Candidates running for Iowa's 2nd Congressional District found some common ground, but continued to spar over health care.
Democrat Rita Hart and Republican Mariannette Miller-Meeks met Thursday in Davenport for a debate hosted by the Quad-City Times and KWQC TV6.
The pair are running to replace Rep. Dave Loebsack, who is not seeking re-election.
The district covers Scott, Muscatine and Louisa counties and most of the southeastern part of the state. It is one of 30 House districts President Donald J. Trump won in 2016 that is represented by a Democrat in 2020.
Both said there were committed to working across party lines and bringing people together to deliver for Iowans.
Hart, a former Democratic state senator from Wheatland, said if elected, the first bill she would sign would be House Democrats sweeping anti-corruption and pro-democracy reform bill known as HR 1.
"Because, people don’t have faith in the system," Hart said. "They don’t think their vote counts. They’re worried or they don’t believe that public officials are there for the right reasons. That they are there for their own personal gain rather than to be working for the people."
Hart said she supports legislation that would ban members of Congress from every becoming lobbyists, as well as banning members from holding individual stocks, and supports legislation that aims to end gerrymandering and provides for campaign finance reform.
"We’ve got to get the money out of politics," Hart said.
Miller-Meeks, an Ottumwa ophthalmologist and former director of the Iowa Department of Public Health, said she is running to provide "health care that is affordable, that's accessible, that's portable, but still allows you to have choice."
Hart, though again, criticized Miller-Meeks for her past support of repealing the Affordable Care Act, the threatened Obama-era health care law that has been thrust into the spotlight with the pending confirmation of President Donald Trump's nominee, Amy Coney Barrett, to the U.S. Supreme Court. Democrats fear Barrett's confirmation to a majority-conservative court will overturn the law without a legislative solution, endangering health care for millions of Americans during a global health pandemic.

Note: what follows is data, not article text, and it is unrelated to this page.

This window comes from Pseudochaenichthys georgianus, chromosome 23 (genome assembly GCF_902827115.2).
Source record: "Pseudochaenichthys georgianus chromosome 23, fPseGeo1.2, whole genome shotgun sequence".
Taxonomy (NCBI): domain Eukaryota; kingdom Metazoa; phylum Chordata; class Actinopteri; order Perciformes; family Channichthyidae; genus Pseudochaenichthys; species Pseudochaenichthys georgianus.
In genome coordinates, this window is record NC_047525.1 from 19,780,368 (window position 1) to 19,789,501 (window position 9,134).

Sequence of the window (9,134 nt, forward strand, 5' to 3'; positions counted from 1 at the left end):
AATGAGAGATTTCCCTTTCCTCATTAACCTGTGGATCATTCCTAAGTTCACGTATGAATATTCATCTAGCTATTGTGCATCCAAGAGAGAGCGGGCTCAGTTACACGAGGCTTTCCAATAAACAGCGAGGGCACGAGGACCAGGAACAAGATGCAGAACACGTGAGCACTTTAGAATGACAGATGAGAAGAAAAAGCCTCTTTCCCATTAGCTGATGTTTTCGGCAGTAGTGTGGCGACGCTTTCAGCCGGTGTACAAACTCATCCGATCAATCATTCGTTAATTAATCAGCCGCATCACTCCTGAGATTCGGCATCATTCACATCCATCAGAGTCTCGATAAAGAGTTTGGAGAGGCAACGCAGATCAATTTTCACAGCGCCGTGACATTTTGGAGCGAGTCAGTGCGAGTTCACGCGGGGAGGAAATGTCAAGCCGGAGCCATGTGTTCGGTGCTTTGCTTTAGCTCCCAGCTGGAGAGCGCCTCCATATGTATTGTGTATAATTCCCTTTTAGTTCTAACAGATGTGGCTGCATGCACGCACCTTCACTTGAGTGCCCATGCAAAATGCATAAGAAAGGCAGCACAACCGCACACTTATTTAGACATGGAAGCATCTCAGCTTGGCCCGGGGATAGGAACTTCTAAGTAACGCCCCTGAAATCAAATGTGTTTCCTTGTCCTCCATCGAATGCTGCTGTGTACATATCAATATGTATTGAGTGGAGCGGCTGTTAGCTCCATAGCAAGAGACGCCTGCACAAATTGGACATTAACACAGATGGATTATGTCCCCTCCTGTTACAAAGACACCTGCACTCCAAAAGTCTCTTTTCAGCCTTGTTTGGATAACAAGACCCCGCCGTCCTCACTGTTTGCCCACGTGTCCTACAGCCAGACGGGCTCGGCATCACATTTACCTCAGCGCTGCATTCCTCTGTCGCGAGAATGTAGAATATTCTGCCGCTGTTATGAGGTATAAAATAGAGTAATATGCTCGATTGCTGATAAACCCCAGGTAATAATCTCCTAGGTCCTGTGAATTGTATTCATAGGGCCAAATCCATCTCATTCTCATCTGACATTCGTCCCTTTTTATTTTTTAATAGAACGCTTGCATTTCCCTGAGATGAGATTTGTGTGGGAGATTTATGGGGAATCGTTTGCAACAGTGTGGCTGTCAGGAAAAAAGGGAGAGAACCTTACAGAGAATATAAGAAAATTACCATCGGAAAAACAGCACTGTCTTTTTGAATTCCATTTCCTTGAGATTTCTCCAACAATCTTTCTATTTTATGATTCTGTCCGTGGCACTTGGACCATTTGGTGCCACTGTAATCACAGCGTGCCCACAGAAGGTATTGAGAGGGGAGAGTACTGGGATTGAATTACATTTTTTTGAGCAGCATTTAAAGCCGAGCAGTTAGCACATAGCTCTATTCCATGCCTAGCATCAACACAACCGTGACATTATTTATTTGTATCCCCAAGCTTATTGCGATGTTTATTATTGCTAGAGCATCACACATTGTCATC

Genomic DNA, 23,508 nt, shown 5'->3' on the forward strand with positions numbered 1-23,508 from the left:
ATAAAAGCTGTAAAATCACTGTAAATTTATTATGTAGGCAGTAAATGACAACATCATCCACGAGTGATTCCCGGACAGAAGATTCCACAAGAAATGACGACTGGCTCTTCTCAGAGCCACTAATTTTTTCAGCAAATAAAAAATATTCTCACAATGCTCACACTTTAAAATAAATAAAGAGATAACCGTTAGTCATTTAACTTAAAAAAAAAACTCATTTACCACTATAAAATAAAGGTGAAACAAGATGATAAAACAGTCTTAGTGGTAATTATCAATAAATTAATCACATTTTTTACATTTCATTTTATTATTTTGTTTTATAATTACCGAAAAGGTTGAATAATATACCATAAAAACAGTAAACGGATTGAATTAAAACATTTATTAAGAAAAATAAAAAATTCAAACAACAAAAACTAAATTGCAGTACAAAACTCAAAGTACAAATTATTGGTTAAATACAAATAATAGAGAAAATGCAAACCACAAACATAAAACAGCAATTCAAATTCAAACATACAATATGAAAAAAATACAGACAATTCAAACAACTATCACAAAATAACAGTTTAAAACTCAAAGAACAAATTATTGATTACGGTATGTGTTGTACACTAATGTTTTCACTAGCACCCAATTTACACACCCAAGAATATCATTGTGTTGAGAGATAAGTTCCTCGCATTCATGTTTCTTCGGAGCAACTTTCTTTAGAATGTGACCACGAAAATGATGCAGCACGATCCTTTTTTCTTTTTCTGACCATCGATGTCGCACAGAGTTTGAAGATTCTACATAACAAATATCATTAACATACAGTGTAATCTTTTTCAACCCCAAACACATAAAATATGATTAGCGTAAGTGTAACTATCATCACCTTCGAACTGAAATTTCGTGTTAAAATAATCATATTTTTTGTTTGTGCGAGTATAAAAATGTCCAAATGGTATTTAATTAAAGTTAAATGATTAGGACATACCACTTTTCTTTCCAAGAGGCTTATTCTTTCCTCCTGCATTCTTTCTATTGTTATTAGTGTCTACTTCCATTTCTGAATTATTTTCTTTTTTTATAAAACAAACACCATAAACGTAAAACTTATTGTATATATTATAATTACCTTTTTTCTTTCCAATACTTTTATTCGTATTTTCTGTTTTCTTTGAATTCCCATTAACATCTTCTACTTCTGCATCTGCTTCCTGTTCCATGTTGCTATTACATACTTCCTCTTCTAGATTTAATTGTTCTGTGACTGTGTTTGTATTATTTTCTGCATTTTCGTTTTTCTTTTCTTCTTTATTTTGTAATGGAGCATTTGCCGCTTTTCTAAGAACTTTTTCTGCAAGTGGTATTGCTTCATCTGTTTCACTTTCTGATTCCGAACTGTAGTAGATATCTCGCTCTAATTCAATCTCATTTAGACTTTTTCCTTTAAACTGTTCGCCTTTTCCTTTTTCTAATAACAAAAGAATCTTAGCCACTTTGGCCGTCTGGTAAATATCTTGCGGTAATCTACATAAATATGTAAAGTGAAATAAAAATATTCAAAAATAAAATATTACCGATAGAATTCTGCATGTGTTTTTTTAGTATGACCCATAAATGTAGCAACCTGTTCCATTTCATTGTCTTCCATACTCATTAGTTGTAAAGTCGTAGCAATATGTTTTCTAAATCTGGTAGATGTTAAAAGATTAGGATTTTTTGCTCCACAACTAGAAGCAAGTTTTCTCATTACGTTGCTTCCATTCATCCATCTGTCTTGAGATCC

"To me, that is just the wrong approach," Hart said. "We ought to be taking what we have now and improving it. I definitely agree that we have got to work on bringing down the price of premiums, of co-pays, of deductibles. We've got to work on lowering our prescription drug prices."
Miller-Meeks, the former director of the Iowa Department of Public Health, insisted she has always supported protections for pre-existing conditions and backs efforts by House Republicans to put forth legislation that would continue to provide such protections and coverage for Americans, should the law be overturned by the court.
"Both parties should be coming together, planning ahead and trying to determine what they can do should the Affordable Care Act be struck down," Miller-Meeks said. "Health care needs to be affordable. It needs to be accessible. And it needs to be able to give us choice. I have long argued for this, and the ACA failed us in that regard."
While Republicans have long said their goal is to repeal and replace the ACA, years have gone by "that Republicans could have put a plan forward," Hart said.
"They have not done it," she said. "That just makes me think that it really doesn't exist."
Miller-Meeks, meanwhile, criticized Hart for her vote in the Iowa Legislature in support of a 2018 bill that allowed organizations in the state to create health care plans that could avoid federal requirements like the one in the Affordable Care Act that says insurance companies cannot reject individuals with preexisting conditions.
"There's only one person on this stage who has voted to deny coverage to pre-existing conditions, and that's Rita Hart," Miller-Meeks said.
Hart said she crossed part lines to vote for a bill supported largely by Iowa Republicans that created health plans to help Iowans who cannot afford or were not eligible for federal subsidies to purchase plans on the health exchange.
"Every single Republican under the dome voted for it, and it was the best thing for my constituents," Hart said.
When it comes to the pandemic, both agreed that Congress needs to act quickly on a bipartisan solution to provide another wave of coronavirus relief, including additional unemployment benefits. And both recognize the need for ramped up testing in the country.
On abortion, when asked should Roe v. Wade, which guaranteed a women's right to abortion, be overturned by a conservative majority U.S. Supreme Court, Hart, a farmer and 20-year teacher, said "we have got to make sure that women have a right to privacy and that they have a right to reproductive health care."
Miller-Meeks did not say whether she favors Congress stepping in to avoid a patchwork of abortion laws across the country.
"Access to health care is an extremely important issue to me," she said. "It’s why as a state senator, I put forth and passed a bill through the state senate to have oral contraception over the county for women over age 18 so we can continue to provide women with oral contraceptive to prevent pregnancy."
NOTE: Debate begins at 6:45 p.m.
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